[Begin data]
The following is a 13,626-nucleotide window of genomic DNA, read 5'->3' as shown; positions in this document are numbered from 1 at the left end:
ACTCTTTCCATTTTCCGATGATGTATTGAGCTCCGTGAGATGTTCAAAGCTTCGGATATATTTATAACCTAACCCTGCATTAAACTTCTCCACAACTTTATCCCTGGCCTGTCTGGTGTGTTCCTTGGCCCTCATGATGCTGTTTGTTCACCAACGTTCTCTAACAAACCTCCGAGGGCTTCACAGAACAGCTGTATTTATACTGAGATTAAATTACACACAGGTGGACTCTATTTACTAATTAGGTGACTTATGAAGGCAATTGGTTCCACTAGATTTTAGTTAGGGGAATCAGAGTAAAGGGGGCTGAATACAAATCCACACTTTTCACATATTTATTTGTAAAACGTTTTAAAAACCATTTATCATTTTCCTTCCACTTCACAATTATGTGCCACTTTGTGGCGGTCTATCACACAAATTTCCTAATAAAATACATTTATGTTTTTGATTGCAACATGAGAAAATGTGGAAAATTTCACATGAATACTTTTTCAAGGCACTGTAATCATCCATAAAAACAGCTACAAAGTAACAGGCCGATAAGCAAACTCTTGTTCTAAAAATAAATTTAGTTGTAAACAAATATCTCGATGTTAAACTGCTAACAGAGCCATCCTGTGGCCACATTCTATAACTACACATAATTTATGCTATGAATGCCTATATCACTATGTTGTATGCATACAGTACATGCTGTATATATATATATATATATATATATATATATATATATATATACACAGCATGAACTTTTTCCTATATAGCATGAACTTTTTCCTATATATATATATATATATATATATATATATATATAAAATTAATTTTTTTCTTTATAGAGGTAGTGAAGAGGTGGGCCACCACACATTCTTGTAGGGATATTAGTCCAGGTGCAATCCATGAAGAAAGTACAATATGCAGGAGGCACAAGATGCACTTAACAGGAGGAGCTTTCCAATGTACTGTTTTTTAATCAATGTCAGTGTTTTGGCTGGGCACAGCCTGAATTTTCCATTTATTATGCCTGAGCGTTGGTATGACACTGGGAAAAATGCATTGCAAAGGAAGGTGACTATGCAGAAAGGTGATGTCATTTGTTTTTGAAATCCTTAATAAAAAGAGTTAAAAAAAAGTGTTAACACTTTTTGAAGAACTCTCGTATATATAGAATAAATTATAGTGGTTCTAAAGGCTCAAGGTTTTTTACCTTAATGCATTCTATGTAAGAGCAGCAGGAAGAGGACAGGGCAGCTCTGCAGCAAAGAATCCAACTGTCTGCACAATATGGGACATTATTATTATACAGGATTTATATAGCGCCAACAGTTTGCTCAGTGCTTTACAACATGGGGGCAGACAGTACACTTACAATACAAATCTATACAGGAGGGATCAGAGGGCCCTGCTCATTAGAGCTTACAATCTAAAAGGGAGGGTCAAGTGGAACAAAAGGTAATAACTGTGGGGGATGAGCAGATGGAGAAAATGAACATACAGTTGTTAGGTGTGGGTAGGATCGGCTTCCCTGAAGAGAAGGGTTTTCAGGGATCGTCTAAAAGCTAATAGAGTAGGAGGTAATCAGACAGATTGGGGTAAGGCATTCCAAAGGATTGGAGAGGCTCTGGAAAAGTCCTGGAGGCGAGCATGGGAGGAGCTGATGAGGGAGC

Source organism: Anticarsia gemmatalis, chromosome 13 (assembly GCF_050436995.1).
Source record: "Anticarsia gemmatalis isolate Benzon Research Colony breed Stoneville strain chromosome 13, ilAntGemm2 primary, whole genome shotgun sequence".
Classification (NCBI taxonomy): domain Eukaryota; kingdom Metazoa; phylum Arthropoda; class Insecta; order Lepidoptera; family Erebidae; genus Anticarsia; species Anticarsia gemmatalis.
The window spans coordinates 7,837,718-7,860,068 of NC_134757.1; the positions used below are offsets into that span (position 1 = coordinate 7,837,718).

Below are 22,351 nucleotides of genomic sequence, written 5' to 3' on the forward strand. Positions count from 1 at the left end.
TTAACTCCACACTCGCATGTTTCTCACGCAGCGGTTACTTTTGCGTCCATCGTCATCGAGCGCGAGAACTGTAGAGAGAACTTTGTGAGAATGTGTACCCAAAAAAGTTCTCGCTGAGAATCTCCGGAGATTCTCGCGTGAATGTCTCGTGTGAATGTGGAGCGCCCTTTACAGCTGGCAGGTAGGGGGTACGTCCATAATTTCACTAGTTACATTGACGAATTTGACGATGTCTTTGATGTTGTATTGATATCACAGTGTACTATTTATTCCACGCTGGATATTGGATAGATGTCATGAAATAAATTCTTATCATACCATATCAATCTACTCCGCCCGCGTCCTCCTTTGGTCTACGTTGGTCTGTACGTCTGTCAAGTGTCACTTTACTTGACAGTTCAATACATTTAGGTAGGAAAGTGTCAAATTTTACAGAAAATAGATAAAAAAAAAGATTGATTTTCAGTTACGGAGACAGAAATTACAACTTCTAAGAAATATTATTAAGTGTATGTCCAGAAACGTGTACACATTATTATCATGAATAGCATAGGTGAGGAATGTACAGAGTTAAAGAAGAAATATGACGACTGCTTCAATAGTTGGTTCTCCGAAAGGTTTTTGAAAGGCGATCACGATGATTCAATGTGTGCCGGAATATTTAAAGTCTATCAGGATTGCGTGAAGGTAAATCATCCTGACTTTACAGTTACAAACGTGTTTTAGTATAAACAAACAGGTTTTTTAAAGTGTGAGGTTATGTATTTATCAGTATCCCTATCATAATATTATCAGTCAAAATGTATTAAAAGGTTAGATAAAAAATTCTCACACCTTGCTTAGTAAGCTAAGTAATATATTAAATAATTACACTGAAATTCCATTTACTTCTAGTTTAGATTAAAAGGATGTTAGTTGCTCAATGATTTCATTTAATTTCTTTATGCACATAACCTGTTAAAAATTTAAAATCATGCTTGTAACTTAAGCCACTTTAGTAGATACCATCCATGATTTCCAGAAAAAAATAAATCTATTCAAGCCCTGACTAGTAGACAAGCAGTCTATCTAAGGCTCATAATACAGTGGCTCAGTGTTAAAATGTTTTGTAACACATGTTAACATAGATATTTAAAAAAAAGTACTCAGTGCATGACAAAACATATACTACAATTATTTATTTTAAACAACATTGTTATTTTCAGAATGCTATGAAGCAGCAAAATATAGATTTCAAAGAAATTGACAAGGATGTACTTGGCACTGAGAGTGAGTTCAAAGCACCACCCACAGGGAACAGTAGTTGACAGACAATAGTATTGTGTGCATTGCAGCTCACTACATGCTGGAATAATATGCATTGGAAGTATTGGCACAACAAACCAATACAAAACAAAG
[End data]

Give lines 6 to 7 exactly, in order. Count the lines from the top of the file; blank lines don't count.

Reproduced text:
The window spans coordinates 7,837,718-7,860,068 of NC_134757.1; the positions used below are offsets into that span (position 1 = coordinate 7,837,718).

Below are 22,351 nucleotides of genomic sequence, written 5' to 3' on the forward strand. Positions count from 1 at the left end.